Bob admitted he was not at the Mongol Derby to make friends among the competitors. He was there for one purpose: to win the ride. Most everybody thought he was too old, but this old cowboy had a few tricks up his sleeve - and on his saddle. One thing he used was printed cards, which on one side had English and the other side had the two dialects of Mongolian, that he presented at gers, asking the owners if he could water his horse and himself, or if he could stay for the night. It made communication possible, and he was always given the help he asked for.

One thing that he figures saved him time and again was the bucking rolls he put on his saddle - and fastened with screws, and checked the screws every night with a dime he carried in the side pocket of his ‘French leotards’. (I don’t think he wanted to admit he wore “tights.”). Many of his horses bucked the first half mile, but as long as they were moving forward on a straight line, bucking in the direction he wanted to go, he kept on going. Only twice he turned around and brought a too-rank horse back and switched for another one.

Another key element in Bob’s victory was his respect of the native customs. He wouldn’t dare eat the Mongolian food his night hosts offered, for fear of getting an intestinal issue, but he knew how to properly accept the food with both hands and say thanks, to try it, and to return it saying, “Thank you so much, but I’m full.” (He did carry with him seven days’ worth of his own food - mostly powdered nutrition that he mixed with iodined-water, and pepperoni sticks - in his gear, and he strictly adhered to that diet, and he only lost two pounds the entire week.) He took the time once or twice when a herdsmen insisted he stay at a ger a few extra minutes to drink whiskey with him. He presented blue ribbons, brought from home, to the herdsmen whose horses performed gallantly for him.

The 2019 Mongol Derby was a bit different in that competitors didn’t follow a prescribed path. This time they were given way-points, and had to use their own GPSs to navigate the best way to the next horse station. Bob had never used a GPS before he conditioned Tammy Gagnon’s horses back in the winter in Arizona, but he credits her with teaching him how to use one. His navigation of the shorter routes also helped in his victory. He also learned to “stay out of the way” and let the Mongolian ponies steer themselves around gopher hole colonies, because they knew what they were doing.

It rained the first three days of the Derby and was below freezing some mornings; it was 85 degrees on the fourth day. Bob was impressed that he never saw a fence anywhere. He was not impressed with the dogs that guarded the gers that the Mongolians lived in; he’d steer far around any that he wasn’t planning to stop at, because the dogs would run out and leap at his stirrups, with his pony running and kicking at them. Bob refused to sleep outside, and always stayed at a ger at night, as there’s the danger of wolves attacking. (That’s where the dogs do come in handy, as they protect the livestock.)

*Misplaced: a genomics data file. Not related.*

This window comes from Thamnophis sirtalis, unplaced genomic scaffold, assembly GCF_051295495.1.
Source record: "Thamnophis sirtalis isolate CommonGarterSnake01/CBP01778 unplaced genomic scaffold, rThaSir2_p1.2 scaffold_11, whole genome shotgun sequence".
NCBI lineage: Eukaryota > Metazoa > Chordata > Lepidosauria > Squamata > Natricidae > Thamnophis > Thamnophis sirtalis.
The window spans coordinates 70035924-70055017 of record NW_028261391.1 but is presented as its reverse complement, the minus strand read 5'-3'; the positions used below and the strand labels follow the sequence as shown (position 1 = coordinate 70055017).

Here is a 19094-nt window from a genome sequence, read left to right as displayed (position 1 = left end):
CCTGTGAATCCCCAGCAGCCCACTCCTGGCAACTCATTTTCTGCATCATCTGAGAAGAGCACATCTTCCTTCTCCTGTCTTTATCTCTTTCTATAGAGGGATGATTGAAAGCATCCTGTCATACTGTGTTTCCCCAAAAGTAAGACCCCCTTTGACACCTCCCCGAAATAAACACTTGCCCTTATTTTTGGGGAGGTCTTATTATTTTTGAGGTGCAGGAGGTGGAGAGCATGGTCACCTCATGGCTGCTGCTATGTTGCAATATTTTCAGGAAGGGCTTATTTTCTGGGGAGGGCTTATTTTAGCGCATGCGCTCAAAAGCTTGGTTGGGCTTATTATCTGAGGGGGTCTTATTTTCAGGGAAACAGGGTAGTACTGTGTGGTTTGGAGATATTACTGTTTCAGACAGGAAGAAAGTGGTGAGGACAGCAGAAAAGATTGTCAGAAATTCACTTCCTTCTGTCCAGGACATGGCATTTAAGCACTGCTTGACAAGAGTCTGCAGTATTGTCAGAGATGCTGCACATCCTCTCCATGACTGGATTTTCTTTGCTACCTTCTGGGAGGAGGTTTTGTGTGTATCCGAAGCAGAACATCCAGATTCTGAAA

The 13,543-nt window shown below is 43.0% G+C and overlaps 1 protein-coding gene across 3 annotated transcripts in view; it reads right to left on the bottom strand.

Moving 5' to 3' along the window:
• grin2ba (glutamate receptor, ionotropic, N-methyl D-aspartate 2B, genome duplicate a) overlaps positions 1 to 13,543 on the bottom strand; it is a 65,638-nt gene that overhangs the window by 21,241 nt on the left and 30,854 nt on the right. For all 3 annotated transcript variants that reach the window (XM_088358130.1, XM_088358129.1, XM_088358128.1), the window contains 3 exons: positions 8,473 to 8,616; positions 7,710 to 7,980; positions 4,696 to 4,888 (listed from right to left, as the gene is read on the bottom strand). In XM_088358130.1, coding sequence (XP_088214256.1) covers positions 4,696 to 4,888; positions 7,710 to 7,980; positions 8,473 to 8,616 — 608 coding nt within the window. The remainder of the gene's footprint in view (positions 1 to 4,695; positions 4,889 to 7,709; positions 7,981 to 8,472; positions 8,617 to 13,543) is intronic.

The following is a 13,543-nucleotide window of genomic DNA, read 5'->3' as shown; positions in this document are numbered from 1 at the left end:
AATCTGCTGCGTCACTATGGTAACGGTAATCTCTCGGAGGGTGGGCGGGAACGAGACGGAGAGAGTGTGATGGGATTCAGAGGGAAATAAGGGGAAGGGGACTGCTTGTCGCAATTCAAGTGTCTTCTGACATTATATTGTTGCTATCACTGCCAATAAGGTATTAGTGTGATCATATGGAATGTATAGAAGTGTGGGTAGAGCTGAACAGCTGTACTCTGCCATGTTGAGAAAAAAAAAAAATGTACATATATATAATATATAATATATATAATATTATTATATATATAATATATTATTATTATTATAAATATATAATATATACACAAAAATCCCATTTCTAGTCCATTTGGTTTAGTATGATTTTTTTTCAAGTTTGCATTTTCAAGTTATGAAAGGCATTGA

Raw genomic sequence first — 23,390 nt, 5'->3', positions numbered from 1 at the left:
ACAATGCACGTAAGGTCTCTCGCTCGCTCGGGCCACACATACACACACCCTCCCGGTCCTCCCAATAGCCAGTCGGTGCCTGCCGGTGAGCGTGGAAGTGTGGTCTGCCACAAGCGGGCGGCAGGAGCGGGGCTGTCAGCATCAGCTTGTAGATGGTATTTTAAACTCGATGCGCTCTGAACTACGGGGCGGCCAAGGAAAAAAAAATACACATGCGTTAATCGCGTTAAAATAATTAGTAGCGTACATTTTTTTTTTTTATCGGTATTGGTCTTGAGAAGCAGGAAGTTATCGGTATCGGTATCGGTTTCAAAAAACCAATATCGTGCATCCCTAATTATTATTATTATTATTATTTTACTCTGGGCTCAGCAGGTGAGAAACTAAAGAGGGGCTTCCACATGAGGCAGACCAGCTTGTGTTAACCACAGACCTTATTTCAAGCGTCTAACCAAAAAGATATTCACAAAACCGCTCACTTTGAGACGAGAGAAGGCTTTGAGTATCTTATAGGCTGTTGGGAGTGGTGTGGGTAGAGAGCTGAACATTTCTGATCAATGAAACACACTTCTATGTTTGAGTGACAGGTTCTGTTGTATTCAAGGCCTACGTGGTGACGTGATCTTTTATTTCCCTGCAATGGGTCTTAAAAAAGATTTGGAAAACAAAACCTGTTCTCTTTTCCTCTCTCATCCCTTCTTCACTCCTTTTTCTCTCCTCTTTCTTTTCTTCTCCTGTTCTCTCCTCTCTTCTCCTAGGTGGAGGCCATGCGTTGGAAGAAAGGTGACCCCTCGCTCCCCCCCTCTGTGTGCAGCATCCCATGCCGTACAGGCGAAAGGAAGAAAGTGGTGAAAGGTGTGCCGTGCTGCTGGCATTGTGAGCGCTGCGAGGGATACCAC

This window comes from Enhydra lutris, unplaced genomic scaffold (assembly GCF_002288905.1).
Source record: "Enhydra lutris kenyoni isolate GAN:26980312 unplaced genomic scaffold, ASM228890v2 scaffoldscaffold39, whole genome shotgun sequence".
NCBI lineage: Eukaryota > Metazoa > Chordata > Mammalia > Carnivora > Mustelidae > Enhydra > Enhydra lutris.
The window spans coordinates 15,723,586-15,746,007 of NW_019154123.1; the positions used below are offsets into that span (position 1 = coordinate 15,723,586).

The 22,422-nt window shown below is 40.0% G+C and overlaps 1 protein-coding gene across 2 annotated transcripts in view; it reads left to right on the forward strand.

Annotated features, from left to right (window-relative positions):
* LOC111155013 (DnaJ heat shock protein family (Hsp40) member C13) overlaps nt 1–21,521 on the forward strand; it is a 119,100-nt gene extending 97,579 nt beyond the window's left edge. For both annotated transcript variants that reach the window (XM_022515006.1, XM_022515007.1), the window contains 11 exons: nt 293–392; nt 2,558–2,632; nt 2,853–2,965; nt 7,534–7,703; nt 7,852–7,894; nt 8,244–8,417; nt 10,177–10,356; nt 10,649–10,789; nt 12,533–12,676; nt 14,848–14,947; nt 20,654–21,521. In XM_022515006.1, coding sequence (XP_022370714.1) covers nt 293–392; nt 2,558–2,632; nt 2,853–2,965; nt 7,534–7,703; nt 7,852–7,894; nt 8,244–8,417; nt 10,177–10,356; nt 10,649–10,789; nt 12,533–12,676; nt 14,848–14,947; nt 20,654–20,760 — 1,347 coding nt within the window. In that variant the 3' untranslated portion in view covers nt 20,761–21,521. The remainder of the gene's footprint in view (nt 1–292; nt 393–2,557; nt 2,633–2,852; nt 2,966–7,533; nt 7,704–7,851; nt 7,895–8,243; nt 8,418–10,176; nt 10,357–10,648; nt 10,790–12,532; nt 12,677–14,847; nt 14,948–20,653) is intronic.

One can get time penalties for plenty of transgressions during the Derby, including horse lameness, dehydration or high pulse (pulses must be below 56 within 30 minutes of arriving at a station), or for the rider starting too early in the morning (before 6:30) or riding after 8 PM. Bob managed to not get any penalties during his Derby run.

Bob also managed to become a sort of Mongolian celebrity with his win. The last couple of days of his ride, out in front of the field (though he didn’t know by how far, since the race organizers and veterinarians wouldn’t tell him), he had the first pick of all the new horses at each station, and the herdsmen were eager to supply him with their best and fastest horses. At the finish, a group of Mongolian herdsmen presented Bob with a gift - his own Mongolian pony. Of course Mongolian horses can’t be imported to the U.S., so Bob gave the herdsman $100 to take care of his horse for the year, and asked that he present next year’s winner with this horse - a sort of living equine perpetual trophy.

Of the 41 riders from 12 countries that started the 2019 Mongol Derby, (three were eliminated in pre-training for the Derby, according to, who sponsor the race, “boasting broken ribs, a punctured lung, torn rotator cuff, fractures scapula and severe vomiting and diarrhea”), only 27 completed. So many riders were in trouble and in need of assistance or evacuation, that on the morning of Day 6, the entire ride was shut down and riders held where they were for a few hours, while rescuers could get caught up and get back on the Derby trails. (Emergencies and semi-emergencies were: broken nose and concussion, hypothermia, severe chafing, incorrect GPS interpretations sending riders off in wrong directions, heat rash, dehydration and heat exhaustion, heat stroke, etc).

Bob is the oldest rider, and the third American to win the Mongol Derby - Justin Nelzen won it in 2010, Marcia Hefner-Miles tied with 2 others to win in 2016. To be sure, Bob had his share of luck, but nothing trumped his meticulous preparation for the Derby. And "Age is just a number," he said. That really had nothing to do with it.

Bob said he wasn’t sure what his next adventure will be. There aren’t many that would supply the same rush that he got in preparing for, and competing in, and winning, such an epic event as the Mongol Derby. Maybe he can relax now and enjoy some beautiful local trail rides.

But with such a keen and determined competitor as Bob Long, that’s pretty unlikely.

You can read more about the 2019 Mongol Derby, including many collected articles on Bob, at

Above photo is Bob at his presentation, wearing a traditional Mongolian deel